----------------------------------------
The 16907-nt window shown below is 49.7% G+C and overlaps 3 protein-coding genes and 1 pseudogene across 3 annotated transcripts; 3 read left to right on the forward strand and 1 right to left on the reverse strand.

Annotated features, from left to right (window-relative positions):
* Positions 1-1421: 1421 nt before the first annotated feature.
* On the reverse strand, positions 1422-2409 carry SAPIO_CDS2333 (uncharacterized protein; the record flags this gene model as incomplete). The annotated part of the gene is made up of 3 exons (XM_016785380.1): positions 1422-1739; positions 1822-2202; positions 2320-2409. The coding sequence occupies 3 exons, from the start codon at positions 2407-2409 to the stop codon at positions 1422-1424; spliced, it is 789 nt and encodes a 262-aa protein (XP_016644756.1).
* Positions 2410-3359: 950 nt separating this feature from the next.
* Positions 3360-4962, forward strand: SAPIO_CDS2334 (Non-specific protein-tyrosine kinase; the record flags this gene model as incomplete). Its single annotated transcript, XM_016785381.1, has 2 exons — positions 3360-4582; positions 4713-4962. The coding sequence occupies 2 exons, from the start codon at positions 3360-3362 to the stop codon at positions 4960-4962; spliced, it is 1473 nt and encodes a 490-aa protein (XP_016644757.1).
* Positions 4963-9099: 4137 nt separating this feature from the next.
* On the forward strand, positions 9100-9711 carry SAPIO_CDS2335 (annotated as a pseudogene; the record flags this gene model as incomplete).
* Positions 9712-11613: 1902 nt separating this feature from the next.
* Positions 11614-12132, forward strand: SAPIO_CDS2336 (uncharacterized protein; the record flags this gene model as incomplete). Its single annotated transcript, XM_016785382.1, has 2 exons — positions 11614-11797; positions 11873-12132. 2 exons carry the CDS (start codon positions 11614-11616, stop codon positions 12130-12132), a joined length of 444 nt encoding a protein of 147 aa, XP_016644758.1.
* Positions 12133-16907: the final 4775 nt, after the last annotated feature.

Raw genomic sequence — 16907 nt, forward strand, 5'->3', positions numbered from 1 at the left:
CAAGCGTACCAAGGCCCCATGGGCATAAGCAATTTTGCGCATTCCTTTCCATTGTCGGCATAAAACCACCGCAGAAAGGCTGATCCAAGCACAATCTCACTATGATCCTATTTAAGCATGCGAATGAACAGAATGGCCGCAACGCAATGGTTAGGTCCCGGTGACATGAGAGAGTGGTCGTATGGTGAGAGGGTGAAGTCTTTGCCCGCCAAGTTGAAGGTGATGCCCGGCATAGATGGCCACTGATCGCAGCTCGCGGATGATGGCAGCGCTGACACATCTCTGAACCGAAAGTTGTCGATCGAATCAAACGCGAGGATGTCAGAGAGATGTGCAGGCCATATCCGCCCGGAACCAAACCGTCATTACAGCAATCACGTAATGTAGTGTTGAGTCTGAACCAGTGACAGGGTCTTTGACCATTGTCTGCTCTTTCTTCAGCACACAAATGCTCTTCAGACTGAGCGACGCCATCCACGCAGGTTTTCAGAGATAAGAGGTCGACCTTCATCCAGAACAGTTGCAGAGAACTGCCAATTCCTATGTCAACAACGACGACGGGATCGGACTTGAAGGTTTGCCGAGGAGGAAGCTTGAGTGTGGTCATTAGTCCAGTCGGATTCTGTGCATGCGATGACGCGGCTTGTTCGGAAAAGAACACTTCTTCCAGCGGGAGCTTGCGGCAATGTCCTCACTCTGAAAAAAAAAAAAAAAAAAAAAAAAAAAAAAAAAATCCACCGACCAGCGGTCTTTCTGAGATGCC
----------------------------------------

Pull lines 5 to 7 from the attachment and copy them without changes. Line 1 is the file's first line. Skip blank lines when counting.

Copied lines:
* Positions 2410-3359: 950 nt separating this feature from the next.
* Positions 3360-4962, forward strand: SAPIO_CDS2334 (Non-specific protein-tyrosine kinase; the record flags this gene model as incomplete). Its single annotated transcript, XM_016785381.1, has 2 exons — positions 3360-4582; positions 4713-4962. The coding sequence occupies 2 exons, from the start codon at positions 3360-3362 to the stop codon at positions 4960-4962; spliced, it is 1473 nt and encodes a 490-aa protein (XP_016644757.1).
* Positions 4963-9099: 4137 nt separating this feature from the next.